The SEC’s Rule 206(4)-5 under the Investment Advisers Act of 1940 (Advisers Act), aka the Pay-to-Play Rule, was partially delayed until recently, when FINRA adopted a complementary Rule. Broker-dealers that engage in distribution or solicitation activities with a government entity on behalf of any investment adviser need to pay close attention to the rule changes. I have outlined the rules, penalties and new FINRA rule below.
Continue reading “Political Contribution Limitations Now Also Mandatory for Broker-Dealers”
In August 2017, the SEC’s Office of Compliance Inspection and Examinations (OCIE) issued a Risk Alert outlining observations from its “Cybersecurity 2 Initiative,” which was built upon its 2014 “Cybersecurity 1 Initiative.” Notably, this alert offered a rare industry compliment, describing “an overall improvement” in cybersecurity practices and processes since the Cybersecurity 1 Initiative. Below we summarize the OCIE staff’s observations, certain criticisms and their descriptions of robust policies, procedures and practices.
Continue reading “The SEC’s 2017 Cybersecurity Alert and New Cyber Unit”
The playing field for the financial services industry in general, and broker-dealers and brokers in particular, has changed during this past year. On June 9, 2017, the Department of Labor (“DOL”) fiduciary advice standard, which is applied to all financial professionals advising retirement (plan and IRA) accounts, became applicable. As a result, the standard of care required of broker-dealers providing advice to IRA investors has changed, at least in many cases. This Article describes the effect on litigation against broker-dealers providing advice to IRA investors that would result if firms are required to enter into “Best Interest Contracts” with IRA investors, as the DOL’s Best Interest Contract Exemption currently requires.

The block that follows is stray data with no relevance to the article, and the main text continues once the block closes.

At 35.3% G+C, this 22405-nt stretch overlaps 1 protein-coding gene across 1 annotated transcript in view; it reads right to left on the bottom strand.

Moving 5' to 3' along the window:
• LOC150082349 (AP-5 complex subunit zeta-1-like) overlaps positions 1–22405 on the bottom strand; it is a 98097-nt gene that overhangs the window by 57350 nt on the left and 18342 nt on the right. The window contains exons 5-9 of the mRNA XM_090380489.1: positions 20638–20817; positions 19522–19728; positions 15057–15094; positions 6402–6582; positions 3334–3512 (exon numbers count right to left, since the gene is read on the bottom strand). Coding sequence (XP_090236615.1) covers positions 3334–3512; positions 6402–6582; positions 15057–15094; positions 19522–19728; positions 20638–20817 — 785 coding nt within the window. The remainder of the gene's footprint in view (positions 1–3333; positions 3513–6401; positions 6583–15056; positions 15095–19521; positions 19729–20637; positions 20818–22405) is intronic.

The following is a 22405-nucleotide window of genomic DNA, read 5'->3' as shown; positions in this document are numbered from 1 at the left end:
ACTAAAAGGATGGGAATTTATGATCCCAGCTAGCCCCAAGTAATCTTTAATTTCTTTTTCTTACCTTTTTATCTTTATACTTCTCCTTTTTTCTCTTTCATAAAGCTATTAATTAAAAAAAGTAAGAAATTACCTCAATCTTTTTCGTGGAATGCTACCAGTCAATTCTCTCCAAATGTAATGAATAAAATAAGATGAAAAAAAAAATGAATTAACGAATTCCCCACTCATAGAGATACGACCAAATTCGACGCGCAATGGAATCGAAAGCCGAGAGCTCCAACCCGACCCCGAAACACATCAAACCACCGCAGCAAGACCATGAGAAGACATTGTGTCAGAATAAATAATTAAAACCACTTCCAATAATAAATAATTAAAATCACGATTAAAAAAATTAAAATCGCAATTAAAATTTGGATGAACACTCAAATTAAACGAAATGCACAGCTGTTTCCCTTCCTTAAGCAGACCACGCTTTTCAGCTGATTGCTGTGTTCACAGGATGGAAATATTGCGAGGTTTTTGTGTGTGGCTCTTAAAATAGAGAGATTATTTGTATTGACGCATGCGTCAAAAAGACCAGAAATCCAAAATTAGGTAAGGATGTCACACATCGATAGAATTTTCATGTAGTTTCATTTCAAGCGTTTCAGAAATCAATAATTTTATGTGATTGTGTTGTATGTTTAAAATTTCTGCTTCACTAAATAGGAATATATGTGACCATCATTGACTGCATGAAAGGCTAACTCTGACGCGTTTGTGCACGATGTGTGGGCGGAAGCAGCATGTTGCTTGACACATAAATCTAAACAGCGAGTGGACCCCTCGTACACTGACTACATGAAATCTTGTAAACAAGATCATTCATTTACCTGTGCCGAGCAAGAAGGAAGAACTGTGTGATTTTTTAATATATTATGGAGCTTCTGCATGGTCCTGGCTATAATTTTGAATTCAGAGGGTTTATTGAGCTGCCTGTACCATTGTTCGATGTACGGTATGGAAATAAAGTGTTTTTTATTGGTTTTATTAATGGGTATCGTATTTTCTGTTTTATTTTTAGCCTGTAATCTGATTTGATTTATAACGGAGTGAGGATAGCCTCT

Continue reading “The DOL’s Best Interest Contract Requirement: Effect on Litigation Against Broker-Dealers”
When a financial advisor moves from one broker-dealer to another, both the firm and the advisor want his or her clients to come along. When those clients have IRAs, any recommendations to the IRA investors are now subject to greater scrutiny. This is because, under the DOL’s new fiduciary advice rule, a recommendation to move an IRA from another firm is a fiduciary recommendation. And while this would ordinarily be a prohibited transaction under the Internal Revenue Code – because the broker-dealer and advisor will make money if the account is transferred but won’t if it isn’t – there is an exemption that permits the recommendation and any resulting compensation, if a number of conditions are satisfied.
Continue reading “Fiduciary Rules for the Transfer of IRAs”